As we endure the current coronavirus pandemic, precautions need to be taken in all activities outside our homes. But during such a difficult time, we also should be aware of the singularly profound health benefits of gardening.
Many people work in community gardens, where new rules of operation are being formulated for this spring, but those guidelines should not prevent us from enjoying our gardens, at home or elsewhere.
Of course, no one needs to tell a New Englander about the benefits of being outside after a long winter, but science is filling in the how and why.
• Fresh Air: Studies have shown that fresh air is good for cleaning the lungs, improving circulation and providing greater energy and vitality. Increased oxygen intake helps boost brain levels of serotonin, a neurotransmitter nicknamed the “happy chemical” because it combats anxiety and depression and helps maintain a healthy emotional state and general well-being.
• Sunlight: While there are obvious risks to too much unprotected exposure, moderate amounts of sunlight bring many benefits. For starters, the UV rays in sunlight are known to kill and suppress germs and bacteria. (Experts say it’s not strong enough to kill the coronavirus, but the overall disinfectant effect is still a good one.)
Upon exposure to sunlight, the skin metabolizes Vitamin D, the only major vitamin produced in this way. Vitamin D is essential for numerous body functions, and sunlight has been shown to lower blood pressure and improve bone strength and brain functioning.
Not surprisingly, sunlight also provokes the brain to produce serotonin, which is why sunlight is an effective anti-depressant and treatment for Seasonal Affective Disorder. (Its relative absence in winter is the primary cause of SAD.)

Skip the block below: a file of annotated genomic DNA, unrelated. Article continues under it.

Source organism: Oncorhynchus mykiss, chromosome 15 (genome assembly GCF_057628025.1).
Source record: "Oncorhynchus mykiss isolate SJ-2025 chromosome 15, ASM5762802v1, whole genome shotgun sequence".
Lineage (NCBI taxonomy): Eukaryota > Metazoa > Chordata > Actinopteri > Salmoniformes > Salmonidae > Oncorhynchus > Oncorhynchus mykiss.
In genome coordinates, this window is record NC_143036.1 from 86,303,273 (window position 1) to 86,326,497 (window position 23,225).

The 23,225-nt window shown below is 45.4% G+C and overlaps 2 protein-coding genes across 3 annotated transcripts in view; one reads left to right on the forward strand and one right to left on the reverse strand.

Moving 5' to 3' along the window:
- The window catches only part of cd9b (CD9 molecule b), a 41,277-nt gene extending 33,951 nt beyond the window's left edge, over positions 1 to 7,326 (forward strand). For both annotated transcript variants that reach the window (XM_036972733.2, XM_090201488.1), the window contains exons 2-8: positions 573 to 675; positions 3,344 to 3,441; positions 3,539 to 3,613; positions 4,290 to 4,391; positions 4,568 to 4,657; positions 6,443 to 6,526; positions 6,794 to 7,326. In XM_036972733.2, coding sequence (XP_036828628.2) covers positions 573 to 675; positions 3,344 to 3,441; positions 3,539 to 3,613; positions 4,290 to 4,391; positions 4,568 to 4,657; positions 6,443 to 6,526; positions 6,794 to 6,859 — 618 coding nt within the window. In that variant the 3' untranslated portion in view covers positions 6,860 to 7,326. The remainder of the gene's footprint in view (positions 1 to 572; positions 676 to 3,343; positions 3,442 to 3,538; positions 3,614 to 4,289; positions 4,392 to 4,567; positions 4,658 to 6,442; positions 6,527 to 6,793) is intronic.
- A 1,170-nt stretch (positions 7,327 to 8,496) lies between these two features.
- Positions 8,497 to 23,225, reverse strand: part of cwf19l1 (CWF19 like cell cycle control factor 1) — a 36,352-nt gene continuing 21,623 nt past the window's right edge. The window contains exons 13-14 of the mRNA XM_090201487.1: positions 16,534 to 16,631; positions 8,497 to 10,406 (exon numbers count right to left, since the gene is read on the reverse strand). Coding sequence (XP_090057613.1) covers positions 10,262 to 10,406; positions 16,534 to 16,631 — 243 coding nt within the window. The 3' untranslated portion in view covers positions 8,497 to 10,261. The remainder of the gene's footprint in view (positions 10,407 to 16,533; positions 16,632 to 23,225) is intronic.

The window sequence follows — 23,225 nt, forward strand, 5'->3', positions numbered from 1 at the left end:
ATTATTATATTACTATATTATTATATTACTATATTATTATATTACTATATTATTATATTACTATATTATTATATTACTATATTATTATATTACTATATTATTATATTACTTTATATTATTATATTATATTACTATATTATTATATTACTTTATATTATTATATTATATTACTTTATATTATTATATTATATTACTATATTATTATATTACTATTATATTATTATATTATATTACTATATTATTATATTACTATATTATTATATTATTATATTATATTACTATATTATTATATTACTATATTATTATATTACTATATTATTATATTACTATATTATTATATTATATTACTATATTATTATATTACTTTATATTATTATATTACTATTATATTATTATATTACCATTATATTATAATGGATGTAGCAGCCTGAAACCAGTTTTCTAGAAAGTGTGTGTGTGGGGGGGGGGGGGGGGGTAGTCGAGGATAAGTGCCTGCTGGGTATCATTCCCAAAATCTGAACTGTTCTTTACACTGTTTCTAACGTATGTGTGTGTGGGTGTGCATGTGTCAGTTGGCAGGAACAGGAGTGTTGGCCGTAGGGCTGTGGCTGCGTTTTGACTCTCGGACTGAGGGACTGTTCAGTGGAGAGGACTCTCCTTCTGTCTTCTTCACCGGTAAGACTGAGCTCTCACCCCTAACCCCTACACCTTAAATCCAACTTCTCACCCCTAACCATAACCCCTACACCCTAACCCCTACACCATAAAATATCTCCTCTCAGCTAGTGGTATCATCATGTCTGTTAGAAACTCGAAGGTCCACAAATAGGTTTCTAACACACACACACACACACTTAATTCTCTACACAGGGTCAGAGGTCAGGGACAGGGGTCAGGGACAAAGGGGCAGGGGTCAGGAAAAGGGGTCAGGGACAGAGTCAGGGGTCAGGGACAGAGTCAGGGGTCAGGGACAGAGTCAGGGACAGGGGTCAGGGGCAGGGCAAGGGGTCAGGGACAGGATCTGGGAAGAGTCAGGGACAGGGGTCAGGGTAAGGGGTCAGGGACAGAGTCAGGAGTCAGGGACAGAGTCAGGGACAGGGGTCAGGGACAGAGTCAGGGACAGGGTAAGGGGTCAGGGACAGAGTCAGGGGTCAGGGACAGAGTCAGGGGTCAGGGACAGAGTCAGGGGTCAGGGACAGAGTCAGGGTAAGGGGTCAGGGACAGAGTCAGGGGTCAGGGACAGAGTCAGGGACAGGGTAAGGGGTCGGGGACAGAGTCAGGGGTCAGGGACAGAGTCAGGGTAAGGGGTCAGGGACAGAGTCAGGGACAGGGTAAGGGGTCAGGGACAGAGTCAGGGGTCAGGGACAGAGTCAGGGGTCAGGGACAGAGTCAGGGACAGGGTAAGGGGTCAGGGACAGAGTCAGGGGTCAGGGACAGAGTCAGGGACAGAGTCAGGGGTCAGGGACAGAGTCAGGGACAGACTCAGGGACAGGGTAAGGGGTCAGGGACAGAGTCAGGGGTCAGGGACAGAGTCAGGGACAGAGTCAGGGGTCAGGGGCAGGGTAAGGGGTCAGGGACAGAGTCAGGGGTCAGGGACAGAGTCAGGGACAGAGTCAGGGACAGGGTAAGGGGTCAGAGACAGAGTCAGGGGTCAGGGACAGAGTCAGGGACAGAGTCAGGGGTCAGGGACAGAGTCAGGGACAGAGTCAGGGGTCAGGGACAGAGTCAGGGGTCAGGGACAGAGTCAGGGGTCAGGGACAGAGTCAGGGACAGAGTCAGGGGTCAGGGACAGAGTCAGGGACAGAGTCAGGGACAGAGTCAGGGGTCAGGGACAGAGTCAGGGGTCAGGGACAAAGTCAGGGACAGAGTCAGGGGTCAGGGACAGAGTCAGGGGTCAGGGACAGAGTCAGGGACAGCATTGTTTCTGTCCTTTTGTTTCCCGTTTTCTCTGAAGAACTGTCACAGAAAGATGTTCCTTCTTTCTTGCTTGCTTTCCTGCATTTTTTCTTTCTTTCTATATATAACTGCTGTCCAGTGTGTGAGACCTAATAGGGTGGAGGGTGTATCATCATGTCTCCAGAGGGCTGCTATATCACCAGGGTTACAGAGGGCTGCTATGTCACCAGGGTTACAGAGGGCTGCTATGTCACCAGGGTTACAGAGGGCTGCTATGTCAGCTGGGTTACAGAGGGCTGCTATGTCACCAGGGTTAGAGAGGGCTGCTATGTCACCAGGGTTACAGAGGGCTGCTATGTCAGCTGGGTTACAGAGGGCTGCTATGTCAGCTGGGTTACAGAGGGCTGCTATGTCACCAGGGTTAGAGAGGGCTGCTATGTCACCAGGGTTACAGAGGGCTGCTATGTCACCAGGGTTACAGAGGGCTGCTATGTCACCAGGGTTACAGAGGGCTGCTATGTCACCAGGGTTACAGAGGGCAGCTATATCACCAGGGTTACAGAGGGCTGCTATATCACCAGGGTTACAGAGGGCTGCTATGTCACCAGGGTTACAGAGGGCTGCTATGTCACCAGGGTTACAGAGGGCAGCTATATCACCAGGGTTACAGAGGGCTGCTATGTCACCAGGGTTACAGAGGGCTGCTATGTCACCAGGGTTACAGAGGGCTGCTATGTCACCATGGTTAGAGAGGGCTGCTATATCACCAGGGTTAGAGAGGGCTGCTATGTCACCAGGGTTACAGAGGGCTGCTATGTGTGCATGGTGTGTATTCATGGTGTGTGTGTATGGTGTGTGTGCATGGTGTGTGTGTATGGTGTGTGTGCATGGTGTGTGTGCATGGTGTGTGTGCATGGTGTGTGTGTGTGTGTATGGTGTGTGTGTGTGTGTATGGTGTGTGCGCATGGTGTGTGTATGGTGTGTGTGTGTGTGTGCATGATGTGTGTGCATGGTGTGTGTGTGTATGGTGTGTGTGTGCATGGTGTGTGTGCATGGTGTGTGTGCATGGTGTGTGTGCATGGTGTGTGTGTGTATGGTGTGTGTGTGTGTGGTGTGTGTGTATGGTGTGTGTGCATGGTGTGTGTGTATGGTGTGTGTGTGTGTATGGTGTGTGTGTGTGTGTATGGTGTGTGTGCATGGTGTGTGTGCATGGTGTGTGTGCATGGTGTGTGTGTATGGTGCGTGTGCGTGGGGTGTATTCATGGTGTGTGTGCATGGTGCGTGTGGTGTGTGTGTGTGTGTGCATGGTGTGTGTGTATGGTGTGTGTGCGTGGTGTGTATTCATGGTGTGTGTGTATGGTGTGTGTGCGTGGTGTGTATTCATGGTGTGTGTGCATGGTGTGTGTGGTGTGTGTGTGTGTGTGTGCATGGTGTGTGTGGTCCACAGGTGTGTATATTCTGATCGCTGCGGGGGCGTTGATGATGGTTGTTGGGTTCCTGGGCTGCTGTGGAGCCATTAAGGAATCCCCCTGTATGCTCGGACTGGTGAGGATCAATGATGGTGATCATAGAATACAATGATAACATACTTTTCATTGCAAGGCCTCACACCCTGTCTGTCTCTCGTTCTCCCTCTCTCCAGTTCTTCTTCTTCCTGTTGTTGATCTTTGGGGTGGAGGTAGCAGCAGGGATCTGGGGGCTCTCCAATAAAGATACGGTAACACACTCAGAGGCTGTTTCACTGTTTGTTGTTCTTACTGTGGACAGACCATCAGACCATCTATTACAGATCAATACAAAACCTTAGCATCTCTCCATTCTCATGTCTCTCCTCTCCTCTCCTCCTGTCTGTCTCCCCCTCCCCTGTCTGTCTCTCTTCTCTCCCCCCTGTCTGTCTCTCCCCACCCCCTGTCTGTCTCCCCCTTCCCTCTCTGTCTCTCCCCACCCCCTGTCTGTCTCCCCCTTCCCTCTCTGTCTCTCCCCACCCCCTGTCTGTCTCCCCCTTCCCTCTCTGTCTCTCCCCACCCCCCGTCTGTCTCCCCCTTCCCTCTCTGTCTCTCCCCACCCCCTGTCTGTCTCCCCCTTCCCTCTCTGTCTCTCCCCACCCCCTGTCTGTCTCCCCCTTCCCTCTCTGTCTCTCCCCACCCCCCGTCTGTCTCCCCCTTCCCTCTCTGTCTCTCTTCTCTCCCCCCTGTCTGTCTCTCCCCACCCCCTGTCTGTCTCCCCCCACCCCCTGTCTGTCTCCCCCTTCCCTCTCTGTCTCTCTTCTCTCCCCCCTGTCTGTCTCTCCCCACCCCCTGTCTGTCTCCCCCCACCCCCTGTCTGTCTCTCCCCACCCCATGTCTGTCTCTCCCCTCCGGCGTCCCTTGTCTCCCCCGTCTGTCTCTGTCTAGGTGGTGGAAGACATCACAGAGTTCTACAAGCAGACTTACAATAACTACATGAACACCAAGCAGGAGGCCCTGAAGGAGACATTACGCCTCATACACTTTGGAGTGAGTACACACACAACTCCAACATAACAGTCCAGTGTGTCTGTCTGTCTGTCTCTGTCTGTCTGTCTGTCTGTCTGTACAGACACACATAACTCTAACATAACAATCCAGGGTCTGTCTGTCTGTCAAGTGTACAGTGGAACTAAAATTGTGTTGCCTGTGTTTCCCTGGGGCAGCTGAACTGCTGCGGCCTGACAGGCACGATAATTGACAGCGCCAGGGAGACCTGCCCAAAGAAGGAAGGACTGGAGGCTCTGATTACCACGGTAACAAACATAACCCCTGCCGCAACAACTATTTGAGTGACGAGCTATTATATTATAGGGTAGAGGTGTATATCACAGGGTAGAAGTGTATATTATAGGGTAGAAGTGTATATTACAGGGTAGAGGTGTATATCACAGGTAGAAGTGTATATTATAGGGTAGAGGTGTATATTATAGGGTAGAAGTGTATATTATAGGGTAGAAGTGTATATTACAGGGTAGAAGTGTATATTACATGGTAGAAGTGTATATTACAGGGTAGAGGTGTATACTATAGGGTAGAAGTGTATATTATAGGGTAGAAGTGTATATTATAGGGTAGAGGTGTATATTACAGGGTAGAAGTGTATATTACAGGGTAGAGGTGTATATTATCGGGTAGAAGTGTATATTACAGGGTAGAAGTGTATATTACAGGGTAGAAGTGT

• Soil: This is where it gets really magical. Any gardener can tell you that the health of a garden and its plants is bound up in the diverse abundance of microbial life in the soil. Some microbes are bad (pathogens), but most are either benign or, in fact, necessary for increasing nutrient uptake by plants, decomposing organic matter, controlling disease and numerous other basic soil functions.
But what if the microbes that make for healthy soil also promote the health of humans who work in it?
We know that exposure to soil microbes, particularly in childhood, helps to build a more robust immune system and resistance to asthma and allergies. Recent studies demonstrate that soil microbes such as Mycobacterium vaccae can act as anti-depressants as well, activating groups of neurons responsible for producing, you guessed it, our friend, serotonin.
• Physical activity: Gardening and landscaping activities provide moderate to vigorous physical activity, particularly when most of the work is performed using hand tools. It’s a form of stealth exercise in which you are lifting, squatting, pushing, pulling and stepping without even realizing it. Gardening provides health-enhancing, weight-bearing exercise that increases caloric expenditure, builds strong muscles and bones and supports balance and endurance.
It gets even better. That’s because gardening gives you the opportunity to grow food. Awesome, fresh food. Nothing maintains your immune system and general health and energy like fresh fruits and vegetables, which are most nutritious right after harvest.
In addition, kids and adults are more likely to eat fruits and vegetables tended with their own hands. Gardeners can control how their food is grown, often resulting in no or less herbicide and pesticide use.
These are challenging times, and it is more important than ever to stay healthy. One of the healthiest things you can do is to grow food in your own garden. So be careful. Stay safe. But by all means, get your gardening on!
Gordon Clark is a University of Vermont Extension master gardener.